C8: What is next for David Higgs?

DH: My second film, ‘Buoy’, was completed at the end of last year so that’s out doing the festival thing at the moment. It premiered at the London Short Film Festival in January. Now I’m writing a new short which is definitely presenting a whole new set of challenges. Its much more complex in terms of character and subject. I’m definitely treating this next one as significant step towards beginning to think about making a feature. This is also the first time that I’ve been faced with not being able to pay for the film off my own back. The budget for this one will be way beyond my reach so I have to go and look for the money from somewhere. I certainly feel that I’ve done my time and am now as eligible for public funding as the next person.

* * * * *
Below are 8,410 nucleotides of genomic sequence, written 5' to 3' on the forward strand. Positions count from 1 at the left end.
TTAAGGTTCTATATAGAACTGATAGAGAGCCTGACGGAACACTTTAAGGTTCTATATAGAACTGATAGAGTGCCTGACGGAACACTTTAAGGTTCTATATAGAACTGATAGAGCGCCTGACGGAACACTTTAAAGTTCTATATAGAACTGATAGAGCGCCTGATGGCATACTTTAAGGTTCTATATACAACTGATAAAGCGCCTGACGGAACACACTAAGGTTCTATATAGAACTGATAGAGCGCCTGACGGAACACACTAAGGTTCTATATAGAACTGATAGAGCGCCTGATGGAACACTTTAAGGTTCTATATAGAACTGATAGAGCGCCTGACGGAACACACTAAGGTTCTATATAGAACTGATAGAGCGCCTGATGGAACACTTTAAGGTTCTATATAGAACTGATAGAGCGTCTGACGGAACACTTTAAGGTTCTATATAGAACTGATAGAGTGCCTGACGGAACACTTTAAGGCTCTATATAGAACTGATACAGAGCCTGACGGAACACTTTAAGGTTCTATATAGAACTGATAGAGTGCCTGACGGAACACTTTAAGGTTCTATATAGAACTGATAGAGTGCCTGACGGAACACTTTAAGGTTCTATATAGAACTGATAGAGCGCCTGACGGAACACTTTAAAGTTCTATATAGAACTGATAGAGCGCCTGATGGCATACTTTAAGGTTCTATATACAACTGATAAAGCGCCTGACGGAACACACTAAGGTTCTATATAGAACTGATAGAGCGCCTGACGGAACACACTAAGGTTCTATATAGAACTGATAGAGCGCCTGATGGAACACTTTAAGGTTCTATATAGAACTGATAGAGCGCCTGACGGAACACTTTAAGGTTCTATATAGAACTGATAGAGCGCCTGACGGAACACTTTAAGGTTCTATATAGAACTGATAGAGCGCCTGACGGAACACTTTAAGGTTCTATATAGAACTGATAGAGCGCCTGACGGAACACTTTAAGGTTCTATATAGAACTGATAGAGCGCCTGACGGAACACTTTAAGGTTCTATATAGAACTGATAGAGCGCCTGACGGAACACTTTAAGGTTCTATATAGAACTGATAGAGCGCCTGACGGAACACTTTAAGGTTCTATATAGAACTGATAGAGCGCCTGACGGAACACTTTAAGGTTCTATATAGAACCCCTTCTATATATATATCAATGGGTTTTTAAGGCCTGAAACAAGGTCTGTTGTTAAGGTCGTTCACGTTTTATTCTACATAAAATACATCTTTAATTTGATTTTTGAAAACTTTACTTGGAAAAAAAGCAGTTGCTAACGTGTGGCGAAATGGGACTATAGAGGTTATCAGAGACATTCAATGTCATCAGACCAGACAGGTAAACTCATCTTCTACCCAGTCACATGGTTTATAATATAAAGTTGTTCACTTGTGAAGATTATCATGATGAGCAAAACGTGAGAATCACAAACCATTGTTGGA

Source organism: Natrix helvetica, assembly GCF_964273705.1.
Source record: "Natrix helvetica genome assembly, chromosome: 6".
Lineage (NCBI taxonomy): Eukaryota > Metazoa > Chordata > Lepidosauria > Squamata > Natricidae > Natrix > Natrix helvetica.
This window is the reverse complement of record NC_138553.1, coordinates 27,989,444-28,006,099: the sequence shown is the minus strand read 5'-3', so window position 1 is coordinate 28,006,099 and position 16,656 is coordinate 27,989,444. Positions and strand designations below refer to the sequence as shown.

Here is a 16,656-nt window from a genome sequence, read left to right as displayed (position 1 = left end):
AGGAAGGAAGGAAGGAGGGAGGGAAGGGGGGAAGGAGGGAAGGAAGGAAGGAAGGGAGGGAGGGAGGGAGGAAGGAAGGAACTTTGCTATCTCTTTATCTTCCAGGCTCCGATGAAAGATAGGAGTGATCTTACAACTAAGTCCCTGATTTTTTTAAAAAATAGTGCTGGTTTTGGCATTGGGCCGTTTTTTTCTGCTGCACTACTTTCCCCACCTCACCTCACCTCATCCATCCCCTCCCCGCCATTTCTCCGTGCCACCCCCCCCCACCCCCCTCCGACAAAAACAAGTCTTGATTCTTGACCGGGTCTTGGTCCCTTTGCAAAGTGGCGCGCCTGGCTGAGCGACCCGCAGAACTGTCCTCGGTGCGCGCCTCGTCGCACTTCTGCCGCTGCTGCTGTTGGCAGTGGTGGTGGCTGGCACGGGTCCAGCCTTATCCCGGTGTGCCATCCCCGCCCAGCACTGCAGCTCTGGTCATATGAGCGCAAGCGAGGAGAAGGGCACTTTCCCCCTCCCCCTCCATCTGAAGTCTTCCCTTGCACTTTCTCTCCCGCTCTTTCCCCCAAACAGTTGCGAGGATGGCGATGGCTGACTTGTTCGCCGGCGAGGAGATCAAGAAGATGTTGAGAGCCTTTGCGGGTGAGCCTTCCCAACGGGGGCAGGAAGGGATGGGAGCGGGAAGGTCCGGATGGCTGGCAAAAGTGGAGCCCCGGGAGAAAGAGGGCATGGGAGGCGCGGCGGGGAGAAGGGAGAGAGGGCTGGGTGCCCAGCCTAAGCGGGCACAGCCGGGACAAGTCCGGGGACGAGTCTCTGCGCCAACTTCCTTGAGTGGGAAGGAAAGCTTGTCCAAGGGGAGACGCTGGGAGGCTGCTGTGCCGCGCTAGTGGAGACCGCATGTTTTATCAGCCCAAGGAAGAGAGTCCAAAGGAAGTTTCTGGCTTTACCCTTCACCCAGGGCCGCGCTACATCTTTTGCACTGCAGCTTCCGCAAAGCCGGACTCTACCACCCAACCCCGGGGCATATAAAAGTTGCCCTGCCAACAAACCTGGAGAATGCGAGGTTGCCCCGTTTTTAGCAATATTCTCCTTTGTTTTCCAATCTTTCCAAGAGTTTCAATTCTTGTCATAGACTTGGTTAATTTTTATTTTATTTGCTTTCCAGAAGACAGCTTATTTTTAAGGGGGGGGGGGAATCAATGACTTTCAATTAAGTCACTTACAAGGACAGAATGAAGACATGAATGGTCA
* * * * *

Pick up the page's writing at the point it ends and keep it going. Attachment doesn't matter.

In the meantime I seem to be extremely busy making music videos at the moment, which I’m really enjoying as I seem to have lots of freedom to experiment and try things out. Some of them have had literally no budget whatsoever, and one of those is one of my favourite things I’ve ever made. It’s encouraging and refreshing to see what I’m capable of doing with no money. It’s also meant that I’ve had my hands on everything and have been doing my own cinematography. It’s been an incredible learning process recently. My approach to filmmaking is definitely taking a new direction and I can’t wait to see how these new methods translate into my next film.